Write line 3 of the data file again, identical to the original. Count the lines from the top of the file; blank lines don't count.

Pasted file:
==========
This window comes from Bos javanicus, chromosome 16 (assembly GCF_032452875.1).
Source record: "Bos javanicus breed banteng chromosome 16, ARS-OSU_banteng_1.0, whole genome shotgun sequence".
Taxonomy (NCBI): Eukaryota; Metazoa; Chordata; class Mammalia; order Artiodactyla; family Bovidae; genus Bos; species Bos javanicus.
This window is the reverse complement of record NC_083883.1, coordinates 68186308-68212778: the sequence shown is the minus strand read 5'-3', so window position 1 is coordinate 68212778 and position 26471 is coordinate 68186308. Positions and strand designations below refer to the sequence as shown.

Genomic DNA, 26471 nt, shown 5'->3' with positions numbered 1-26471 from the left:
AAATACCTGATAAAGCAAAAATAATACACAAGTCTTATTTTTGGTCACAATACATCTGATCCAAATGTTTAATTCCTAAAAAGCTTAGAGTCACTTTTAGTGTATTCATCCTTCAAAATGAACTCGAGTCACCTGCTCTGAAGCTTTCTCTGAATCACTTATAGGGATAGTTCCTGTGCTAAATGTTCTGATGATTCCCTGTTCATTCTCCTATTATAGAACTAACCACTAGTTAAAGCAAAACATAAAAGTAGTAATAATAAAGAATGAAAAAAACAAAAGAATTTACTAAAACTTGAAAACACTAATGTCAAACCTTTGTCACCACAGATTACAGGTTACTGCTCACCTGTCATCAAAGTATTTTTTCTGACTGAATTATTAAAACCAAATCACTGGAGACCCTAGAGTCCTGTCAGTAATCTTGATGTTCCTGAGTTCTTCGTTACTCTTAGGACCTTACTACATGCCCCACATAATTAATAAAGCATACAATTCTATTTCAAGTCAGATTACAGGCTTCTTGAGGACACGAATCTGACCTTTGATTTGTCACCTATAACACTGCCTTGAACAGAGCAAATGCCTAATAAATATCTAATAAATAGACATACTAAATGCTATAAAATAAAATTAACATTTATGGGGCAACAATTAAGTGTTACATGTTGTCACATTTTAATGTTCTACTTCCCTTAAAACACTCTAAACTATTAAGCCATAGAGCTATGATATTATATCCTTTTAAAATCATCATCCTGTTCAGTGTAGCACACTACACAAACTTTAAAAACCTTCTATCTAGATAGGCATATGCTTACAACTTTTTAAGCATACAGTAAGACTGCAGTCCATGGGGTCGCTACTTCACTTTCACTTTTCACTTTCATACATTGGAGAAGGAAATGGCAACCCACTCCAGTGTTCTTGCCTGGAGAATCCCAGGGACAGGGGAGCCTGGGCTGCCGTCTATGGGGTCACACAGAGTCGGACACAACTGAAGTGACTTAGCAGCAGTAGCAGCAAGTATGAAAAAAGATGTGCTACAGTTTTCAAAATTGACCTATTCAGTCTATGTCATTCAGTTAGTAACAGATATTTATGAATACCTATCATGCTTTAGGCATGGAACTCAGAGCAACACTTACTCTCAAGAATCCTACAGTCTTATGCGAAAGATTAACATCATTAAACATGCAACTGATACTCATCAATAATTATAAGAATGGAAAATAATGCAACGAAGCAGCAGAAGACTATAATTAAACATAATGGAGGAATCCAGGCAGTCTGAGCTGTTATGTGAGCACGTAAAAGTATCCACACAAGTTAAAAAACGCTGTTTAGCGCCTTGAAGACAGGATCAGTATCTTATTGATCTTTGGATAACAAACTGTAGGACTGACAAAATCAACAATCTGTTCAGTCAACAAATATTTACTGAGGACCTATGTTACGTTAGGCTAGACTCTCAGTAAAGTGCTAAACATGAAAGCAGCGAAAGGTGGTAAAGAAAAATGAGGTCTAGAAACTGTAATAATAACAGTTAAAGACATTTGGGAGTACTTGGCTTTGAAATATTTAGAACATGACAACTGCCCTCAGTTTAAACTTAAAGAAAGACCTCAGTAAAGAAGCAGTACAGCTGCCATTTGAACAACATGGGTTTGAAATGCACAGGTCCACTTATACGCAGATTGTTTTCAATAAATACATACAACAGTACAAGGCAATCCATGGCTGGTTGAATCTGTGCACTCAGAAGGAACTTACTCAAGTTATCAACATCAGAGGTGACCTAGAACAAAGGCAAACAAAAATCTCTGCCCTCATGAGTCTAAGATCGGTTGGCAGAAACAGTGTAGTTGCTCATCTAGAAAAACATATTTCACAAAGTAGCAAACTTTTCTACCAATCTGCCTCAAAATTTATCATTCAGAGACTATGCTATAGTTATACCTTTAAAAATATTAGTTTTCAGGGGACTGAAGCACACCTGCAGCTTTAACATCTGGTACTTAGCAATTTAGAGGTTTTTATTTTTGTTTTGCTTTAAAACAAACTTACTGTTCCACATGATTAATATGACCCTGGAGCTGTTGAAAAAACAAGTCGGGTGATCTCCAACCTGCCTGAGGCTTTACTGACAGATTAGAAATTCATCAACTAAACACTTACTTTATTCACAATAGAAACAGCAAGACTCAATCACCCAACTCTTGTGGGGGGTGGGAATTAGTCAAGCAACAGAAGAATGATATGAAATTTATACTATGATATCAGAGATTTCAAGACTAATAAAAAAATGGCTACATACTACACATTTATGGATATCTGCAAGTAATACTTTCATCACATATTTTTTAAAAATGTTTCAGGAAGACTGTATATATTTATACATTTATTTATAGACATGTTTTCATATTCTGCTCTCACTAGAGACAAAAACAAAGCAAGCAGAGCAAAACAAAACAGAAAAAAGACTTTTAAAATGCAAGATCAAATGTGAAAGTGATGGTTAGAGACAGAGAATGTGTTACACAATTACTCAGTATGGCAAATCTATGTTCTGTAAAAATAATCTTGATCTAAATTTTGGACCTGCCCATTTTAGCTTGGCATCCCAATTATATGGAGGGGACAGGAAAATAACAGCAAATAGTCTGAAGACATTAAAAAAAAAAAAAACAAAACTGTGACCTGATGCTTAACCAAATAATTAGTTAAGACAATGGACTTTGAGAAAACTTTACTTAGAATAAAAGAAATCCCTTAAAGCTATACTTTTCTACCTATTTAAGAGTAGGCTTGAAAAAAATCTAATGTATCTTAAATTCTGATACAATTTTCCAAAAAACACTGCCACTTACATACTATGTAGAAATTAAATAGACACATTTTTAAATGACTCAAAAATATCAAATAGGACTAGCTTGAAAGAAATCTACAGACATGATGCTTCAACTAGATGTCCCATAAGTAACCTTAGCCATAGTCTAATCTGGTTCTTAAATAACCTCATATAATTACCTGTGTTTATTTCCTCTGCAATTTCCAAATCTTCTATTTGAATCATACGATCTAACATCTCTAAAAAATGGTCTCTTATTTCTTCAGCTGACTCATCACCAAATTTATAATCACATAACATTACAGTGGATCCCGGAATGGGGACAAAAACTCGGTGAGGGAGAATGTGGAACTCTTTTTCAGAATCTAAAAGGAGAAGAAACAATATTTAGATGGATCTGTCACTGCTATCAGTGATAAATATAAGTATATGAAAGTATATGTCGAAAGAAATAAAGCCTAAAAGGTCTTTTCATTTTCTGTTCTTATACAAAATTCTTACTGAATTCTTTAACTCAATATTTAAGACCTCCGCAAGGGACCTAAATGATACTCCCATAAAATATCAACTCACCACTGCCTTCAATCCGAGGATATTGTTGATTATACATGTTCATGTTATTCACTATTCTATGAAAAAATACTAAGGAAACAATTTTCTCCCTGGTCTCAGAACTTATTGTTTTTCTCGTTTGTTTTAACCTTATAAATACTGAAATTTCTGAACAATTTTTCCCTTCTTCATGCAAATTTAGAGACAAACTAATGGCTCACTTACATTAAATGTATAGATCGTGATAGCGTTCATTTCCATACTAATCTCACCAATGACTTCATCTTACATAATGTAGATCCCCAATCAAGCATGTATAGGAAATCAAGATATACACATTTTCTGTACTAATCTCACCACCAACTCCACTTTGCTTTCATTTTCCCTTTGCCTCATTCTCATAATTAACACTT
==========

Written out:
Taxonomy (NCBI): Eukaryota; Metazoa; Chordata; class Mammalia; order Artiodactyla; family Bovidae; genus Bos; species Bos javanicus.